The Top 10 Construction Toys of All Time

Throughout the years, some of the most popular toys of all time have inspired kids to build things. Whether it’s the allure of heavy equipment miniaturized for kids to play with, toys that stack or snap together to create imaginative structures, or construction themed toys that inspire the builder in us all, the topic of construction is a cornerstone of the toy industry. We’ve assembled our top 10 construction toys of all time here for you.

10) K’nex


Introduced to curious kids in 1992, K'Nex is designed and produced by K'Nex Industries of Hatfield, Pennsylvania. The basic K'Nex pieces include rods, connectors, and bricks and are made from polyoxymethylene plastic. K’nex also carries a line of products that are targeted for use in the classroom including building sets for DNA models, simple machines and geometry tools.


9) Wooden Building Blocks


While there is no official “first building block” one of the first references to toy blocks goes back to 1693, and English Philosopher John Locke. Locke talked about “dice and playthings with letters on them to teach children the alphabet by playing.” Whether the blocks have letters on them, or are simply stackable hunks of wood, the consensus is that building blocks teach kids about shapes, sizes, gravity, friction, and more. Popular versions include wedges, arches and more to create quite elaborate structures.


8) Tomy Big Loader


Children love construction sites, and the “Big Big Loader,” by toy giant TOMY, teaches them quite a few things about being construction workers. Setting up the toy can take a little while the first time, however, once complete, it’s quite a production! It scoops, it loads and it dumps. A motorized chassis recognizes when to swap between actions, and more! Demonstrating an activity performed in a sequence, repeating and looping, is a valuable activity for learning… and doesn’t cut down on the fun either. The toy has continued to be a mainstay on the toy market since the Mid 1970’s.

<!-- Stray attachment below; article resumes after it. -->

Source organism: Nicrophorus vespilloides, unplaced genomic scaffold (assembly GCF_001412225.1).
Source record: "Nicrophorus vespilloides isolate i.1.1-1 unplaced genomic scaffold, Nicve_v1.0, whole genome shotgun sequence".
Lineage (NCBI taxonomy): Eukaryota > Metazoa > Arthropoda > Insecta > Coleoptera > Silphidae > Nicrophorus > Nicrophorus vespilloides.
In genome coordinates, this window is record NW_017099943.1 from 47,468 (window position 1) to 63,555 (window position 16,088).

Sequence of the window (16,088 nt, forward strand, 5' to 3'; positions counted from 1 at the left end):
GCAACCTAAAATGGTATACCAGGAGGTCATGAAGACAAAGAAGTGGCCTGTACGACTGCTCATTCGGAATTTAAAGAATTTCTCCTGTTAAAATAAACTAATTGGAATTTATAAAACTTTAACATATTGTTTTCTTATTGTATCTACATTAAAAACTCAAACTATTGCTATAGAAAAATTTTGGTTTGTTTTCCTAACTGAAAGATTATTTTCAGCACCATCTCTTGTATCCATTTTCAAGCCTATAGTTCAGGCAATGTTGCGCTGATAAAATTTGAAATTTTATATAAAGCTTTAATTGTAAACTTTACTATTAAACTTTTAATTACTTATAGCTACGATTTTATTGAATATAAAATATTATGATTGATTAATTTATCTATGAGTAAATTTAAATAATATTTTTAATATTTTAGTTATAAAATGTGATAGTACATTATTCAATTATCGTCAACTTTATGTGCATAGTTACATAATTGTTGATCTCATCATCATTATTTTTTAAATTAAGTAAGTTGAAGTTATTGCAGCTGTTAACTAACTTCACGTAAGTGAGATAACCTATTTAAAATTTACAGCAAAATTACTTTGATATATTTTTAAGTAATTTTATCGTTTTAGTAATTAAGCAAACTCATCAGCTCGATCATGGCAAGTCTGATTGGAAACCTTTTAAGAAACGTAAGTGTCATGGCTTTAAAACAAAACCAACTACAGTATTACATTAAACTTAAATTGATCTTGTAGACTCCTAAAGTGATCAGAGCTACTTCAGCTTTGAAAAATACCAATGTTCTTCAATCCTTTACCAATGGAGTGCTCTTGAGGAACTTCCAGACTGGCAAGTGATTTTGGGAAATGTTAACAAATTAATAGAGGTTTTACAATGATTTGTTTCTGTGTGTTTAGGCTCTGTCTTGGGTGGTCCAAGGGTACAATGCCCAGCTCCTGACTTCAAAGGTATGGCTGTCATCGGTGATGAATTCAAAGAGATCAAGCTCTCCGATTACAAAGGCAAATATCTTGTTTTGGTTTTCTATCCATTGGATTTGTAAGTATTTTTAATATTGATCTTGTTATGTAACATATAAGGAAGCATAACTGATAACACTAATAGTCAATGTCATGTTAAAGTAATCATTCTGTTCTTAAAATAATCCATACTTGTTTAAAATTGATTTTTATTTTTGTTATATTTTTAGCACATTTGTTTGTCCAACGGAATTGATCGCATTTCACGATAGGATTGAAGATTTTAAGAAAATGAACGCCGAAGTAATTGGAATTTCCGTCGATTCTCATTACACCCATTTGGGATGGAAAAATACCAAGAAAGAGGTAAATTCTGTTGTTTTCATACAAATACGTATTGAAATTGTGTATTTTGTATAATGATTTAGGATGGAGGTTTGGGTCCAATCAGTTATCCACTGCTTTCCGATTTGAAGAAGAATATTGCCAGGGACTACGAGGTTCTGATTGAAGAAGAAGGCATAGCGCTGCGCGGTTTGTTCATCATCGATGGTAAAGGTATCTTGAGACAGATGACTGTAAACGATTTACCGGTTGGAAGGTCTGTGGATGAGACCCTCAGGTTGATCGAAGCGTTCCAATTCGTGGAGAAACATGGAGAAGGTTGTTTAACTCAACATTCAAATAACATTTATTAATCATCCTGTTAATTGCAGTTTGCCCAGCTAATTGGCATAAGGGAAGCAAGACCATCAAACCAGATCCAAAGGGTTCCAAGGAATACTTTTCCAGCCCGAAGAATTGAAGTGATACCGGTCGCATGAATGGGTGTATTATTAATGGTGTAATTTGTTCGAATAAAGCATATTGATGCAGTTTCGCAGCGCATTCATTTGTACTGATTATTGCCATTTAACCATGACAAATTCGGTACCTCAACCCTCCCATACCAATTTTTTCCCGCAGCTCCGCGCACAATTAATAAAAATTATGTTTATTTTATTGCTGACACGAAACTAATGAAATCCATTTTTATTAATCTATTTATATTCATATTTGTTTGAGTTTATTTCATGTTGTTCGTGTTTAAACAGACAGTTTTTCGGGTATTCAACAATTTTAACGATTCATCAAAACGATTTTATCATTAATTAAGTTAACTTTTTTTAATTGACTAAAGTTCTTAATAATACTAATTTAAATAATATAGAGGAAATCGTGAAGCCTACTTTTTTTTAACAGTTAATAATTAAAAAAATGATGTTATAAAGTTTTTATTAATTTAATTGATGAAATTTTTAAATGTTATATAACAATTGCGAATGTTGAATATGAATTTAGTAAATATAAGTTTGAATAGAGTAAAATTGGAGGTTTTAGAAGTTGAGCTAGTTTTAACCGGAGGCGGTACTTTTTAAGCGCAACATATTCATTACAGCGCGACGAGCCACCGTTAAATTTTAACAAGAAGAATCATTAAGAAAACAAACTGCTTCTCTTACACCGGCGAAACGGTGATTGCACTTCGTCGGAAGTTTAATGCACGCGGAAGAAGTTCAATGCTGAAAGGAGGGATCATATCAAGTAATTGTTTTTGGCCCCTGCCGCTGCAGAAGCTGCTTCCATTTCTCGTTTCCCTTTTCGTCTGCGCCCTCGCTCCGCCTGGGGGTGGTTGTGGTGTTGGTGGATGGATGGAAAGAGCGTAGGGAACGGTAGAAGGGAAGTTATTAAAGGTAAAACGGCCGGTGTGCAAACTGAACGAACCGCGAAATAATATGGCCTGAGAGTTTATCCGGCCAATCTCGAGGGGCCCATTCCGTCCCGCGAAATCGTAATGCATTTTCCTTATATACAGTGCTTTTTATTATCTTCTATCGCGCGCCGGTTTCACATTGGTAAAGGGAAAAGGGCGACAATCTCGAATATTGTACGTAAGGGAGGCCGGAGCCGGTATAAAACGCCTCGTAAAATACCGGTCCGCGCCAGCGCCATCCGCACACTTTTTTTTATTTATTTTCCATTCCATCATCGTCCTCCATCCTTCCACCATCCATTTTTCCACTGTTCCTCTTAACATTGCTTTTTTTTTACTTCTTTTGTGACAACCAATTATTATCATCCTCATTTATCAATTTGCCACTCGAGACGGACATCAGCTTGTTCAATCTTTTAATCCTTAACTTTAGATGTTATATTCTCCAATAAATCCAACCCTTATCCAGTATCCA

7) Matchbox


While Matchbox brand toys aren’t exclusively construction themed, many of their best vehicles and sets follow a construction theme. The brand was introduced om 1953 by Lesney Products and is now part of the Mattel toy family. Most of their toys are 1 : 64 scale, but they also have produced vehicles at 1 : 43, 1 : 72, and others as well. In fact, construction, farming and other heavy machinery often varied in scale depending on the vehicle. In the 50’s and 60’s construction vehicles were some of their most popular releases, including series like Models of Yesteryear, Major Packs and King Size. Bottom line? Making big things small is a time-honored tradition of the toy industry, all but perfected by Matchbox.


6) Bob the Builder


Bob the Builder is a British children's animated television show, originally filmed in stop motion, about a building contractor, specializing in masonry, along with his colleague Wendy. In addition, the series features various neighbors and friends, and their gang of anthropomorphized work-vehicles and equipment. The toy side of the “BTB” world includes various video games, kiddie rides found in stores and amusement parks, and a line of toys created by Hasbro and later manufactured by Learning Curve. Available in various sets (e.g. Scoop, Muck, Lofty, Dizzy, andys trailer etc.) the toys haven’t been widely available in the US since 2010, but are still quite popular in the UK.


5) Tinker Toys


The Tinkertoy Construction Set is a toy construction set for children originally created in 1914. The cornerstone piece of any Tinkertoy set is the “spool,” which is wooden, and roughly two inches in diameter with holes drilled every 45 degrees around the perimeter and one through the center. In addition, sets include the all-important “sticks” of different lengths, wheels, couplings, pulleys, flags and more. Many of the parts have been converted to plastic over the years. The toys popularity also owes some of the credit to its packaging. A “mail tube” design allowed for easy shipping, and made cleanup and storage easy on parents. Taken off the market for safety reasons, some kids (including the author) were lucky enough to grow up with “Giant Tinkertoys” in their homes which featured the same pieces, only MUCH larger.